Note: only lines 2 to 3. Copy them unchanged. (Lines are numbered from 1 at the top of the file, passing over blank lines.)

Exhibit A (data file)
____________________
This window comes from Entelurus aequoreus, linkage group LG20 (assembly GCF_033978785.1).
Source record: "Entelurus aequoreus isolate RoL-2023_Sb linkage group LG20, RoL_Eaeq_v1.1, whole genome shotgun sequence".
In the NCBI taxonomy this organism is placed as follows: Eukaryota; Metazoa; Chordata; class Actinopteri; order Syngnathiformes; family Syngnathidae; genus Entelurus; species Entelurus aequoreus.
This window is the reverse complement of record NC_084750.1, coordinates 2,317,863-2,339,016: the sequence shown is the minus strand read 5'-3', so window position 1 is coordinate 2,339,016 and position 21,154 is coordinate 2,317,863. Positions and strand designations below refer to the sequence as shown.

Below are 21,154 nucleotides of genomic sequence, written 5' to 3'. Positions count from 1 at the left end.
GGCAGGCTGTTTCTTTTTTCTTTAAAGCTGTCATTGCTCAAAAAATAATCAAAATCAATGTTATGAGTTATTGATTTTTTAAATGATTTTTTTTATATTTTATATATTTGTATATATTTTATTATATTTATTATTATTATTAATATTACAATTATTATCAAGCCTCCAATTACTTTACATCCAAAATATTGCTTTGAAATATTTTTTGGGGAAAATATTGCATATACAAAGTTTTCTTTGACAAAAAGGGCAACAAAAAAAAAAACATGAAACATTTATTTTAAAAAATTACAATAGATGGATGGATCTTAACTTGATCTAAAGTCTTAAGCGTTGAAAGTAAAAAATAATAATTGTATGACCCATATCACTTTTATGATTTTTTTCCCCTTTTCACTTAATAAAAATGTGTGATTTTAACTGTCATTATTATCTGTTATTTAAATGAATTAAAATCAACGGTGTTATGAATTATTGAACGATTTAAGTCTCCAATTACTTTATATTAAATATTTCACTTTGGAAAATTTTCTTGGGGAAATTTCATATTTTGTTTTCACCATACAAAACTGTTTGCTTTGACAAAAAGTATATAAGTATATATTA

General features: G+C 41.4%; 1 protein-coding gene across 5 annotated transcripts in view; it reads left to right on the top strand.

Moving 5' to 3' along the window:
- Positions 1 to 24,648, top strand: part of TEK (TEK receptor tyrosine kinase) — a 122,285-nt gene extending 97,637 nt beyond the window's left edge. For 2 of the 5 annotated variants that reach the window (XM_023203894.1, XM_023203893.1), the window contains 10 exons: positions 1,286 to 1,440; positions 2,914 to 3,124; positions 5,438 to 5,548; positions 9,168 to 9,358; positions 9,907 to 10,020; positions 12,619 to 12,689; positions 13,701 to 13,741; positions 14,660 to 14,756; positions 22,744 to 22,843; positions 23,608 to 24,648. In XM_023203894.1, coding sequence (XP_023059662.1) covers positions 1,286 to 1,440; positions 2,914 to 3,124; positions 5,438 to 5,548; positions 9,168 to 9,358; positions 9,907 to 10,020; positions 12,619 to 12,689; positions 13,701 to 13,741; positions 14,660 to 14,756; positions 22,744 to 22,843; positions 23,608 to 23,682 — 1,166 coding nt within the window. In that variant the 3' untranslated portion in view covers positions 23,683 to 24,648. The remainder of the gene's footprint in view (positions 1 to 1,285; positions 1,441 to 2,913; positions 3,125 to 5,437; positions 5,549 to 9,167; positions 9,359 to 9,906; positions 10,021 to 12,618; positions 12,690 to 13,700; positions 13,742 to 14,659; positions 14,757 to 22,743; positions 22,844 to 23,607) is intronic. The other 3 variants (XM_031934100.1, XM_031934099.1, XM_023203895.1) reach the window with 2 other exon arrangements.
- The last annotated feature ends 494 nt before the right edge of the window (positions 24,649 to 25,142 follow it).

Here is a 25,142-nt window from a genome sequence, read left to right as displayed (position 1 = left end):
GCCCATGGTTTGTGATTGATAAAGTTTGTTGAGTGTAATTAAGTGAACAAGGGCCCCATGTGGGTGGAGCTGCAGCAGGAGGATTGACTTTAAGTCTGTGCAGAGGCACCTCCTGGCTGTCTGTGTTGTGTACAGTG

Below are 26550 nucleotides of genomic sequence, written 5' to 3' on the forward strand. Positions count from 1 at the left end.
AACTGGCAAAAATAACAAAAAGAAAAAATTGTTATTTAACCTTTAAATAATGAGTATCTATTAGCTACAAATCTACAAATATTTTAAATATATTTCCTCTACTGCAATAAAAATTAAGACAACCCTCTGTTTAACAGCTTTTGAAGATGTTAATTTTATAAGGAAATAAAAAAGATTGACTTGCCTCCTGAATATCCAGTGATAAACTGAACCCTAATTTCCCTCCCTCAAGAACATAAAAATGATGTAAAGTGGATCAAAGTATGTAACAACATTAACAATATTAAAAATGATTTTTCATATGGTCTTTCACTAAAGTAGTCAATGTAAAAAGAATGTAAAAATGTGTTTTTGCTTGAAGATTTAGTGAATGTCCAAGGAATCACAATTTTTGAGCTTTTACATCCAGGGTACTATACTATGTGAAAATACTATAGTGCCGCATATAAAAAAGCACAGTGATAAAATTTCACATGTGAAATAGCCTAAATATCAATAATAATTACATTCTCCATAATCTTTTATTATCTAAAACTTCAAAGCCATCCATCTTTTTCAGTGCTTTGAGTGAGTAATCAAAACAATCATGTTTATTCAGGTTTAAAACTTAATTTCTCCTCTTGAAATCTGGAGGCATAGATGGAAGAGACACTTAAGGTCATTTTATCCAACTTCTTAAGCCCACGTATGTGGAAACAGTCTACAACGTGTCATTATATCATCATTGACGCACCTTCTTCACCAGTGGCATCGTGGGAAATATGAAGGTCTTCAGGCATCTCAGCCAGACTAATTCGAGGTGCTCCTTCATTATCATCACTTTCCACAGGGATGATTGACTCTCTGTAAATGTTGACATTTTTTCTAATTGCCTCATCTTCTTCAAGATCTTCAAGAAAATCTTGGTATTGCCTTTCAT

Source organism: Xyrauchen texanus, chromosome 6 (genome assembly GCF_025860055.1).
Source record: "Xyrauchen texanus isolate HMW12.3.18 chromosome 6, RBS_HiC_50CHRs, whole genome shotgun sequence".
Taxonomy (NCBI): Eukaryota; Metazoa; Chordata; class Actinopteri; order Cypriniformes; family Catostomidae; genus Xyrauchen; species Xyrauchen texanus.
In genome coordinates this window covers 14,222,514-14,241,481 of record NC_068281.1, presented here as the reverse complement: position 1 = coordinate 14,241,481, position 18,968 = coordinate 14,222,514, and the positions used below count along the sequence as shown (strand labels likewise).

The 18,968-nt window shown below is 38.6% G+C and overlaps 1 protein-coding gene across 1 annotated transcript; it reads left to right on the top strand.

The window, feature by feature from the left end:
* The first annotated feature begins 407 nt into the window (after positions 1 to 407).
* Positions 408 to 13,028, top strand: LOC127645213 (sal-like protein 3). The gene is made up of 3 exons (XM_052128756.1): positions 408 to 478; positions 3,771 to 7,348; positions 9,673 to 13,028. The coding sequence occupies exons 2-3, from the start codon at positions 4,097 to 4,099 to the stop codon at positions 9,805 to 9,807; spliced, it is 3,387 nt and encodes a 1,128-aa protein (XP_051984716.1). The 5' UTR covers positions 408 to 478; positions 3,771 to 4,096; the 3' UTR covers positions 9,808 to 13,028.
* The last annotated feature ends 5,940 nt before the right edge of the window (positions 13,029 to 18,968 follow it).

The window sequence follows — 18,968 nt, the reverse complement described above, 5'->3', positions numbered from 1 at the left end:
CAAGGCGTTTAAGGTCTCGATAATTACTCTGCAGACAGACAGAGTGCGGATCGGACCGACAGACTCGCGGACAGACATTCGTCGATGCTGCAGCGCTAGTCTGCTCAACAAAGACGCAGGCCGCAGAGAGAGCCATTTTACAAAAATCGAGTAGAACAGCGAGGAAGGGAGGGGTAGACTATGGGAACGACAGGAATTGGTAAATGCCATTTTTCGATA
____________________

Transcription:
Source record: "Entelurus aequoreus isolate RoL-2023_Sb linkage group LG20, RoL_Eaeq_v1.1, whole genome shotgun sequence".
In the NCBI taxonomy this organism is placed as follows: Eukaryota; Metazoa; Chordata; class Actinopteri; order Syngnathiformes; family Syngnathidae; genus Entelurus; species Entelurus aequoreus.